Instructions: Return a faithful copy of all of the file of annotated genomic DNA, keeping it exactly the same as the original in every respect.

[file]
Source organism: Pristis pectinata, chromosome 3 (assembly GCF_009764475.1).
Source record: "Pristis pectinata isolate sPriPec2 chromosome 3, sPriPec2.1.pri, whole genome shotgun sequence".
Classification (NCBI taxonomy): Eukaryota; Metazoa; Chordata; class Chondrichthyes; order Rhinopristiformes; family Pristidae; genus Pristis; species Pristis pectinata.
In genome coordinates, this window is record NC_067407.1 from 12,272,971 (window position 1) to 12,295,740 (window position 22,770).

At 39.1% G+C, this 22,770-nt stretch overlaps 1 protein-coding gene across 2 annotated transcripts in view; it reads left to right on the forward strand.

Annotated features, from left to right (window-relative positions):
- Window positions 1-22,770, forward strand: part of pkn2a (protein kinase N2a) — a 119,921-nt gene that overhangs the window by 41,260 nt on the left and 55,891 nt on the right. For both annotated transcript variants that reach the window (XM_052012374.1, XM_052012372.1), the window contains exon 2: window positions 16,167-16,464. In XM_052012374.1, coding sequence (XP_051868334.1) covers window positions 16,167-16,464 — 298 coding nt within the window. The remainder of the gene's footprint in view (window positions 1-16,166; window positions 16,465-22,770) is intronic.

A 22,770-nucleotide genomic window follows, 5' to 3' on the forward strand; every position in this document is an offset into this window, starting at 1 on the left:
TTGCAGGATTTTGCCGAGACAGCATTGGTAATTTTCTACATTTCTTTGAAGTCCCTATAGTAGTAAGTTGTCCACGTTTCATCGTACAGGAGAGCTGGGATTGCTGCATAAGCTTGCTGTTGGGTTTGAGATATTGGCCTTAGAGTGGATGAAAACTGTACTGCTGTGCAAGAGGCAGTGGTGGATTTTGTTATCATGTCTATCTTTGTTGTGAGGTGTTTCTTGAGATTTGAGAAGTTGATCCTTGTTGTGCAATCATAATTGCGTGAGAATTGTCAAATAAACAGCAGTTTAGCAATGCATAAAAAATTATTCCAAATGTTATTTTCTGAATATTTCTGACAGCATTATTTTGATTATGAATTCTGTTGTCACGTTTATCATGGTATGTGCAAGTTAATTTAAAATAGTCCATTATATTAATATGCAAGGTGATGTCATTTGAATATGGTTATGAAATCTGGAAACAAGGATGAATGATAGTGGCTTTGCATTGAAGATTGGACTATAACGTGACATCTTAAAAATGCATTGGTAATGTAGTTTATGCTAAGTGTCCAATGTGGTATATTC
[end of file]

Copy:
Source organism: Pristis pectinata, chromosome 3 (assembly GCF_009764475.1).
Source record: "Pristis pectinata isolate sPriPec2 chromosome 3, sPriPec2.1.pri, whole genome shotgun sequence".
Classification (NCBI taxonomy): Eukaryota; Metazoa; Chordata; class Chondrichthyes; order Rhinopristiformes; family Pristidae; genus Pristis; species Pristis pectinata.
In genome coordinates, this window is record NC_067407.1 from 12,272,971 (window position 1) to 12,295,740 (window position 22,770).

At 39.1% G+C, this 22,770-nt stretch overlaps 1 protein-coding gene across 2 annotated transcripts in view; it reads left to right on the forward strand.

Annotated features, from left to right (window-relative positions):
- Window positions 1-22,770, forward strand: part of pkn2a (protein kinase N2a) — a 119,921-nt gene that overhangs the window by 41,260 nt on the left and 55,891 nt on the right. For both annotated transcript variants that reach the window (XM_052012374.1, XM_052012372.1), the window contains exon 2: window positions 16,167-16,464. In XM_052012374.1, coding sequence (XP_051868334.1) covers window positions 16,167-16,464 — 298 coding nt within the window. The remainder of the gene's footprint in view (window positions 1-16,166; window positions 16,465-22,770) is intronic.

A 22,770-nucleotide genomic window follows, 5' to 3' on the forward strand; every position in this document is an offset into this window, starting at 1 on the left:
TTGCAGGATTTTGCCGAGACAGCATTGGTAATTTTCTACATTTCTTTGAAGTCCCTATAGTAGTAAGTTGTCCACGTTTCATCGTACAGGAGAGCTGGGATTGCTGCATAAGCTTGCTGTTGGGTTTGAGATATTGGCCTTAGAGTGGATGAAAACTGTACTGCTGTGCAAGAGGCAGTGGTGGATTTTGTTATCATGTCTATCTTTGTTGTGAGGTGTTTCTTGAGATTTGAGAAGTTGATCCTTGTTGTGCAATCATAATTGCGTGAGAATTGTCAAATAAACAGCAGTTTAGCAATGCATAAAAAATTATTCCAAATGTTATTTTCTGAATATTTCTGACAGCATTATTTTGATTATGAATTCTGTTGTCACGTTTATCATGGTATGTGCAAGTTAATTTAAAATAGTCCATTATATTAATATGCAAGGTGATGTCATTTGAATATGGTTATGAAATCTGGAAACAAGGATGAATGATAGTGGCTTTGCATTGAAGATTGGACTATAACGTGACATCTTAAAAATGCATTGGTAATGTAGTTTATGCTAAGTGTCCAATGTGGTATATTC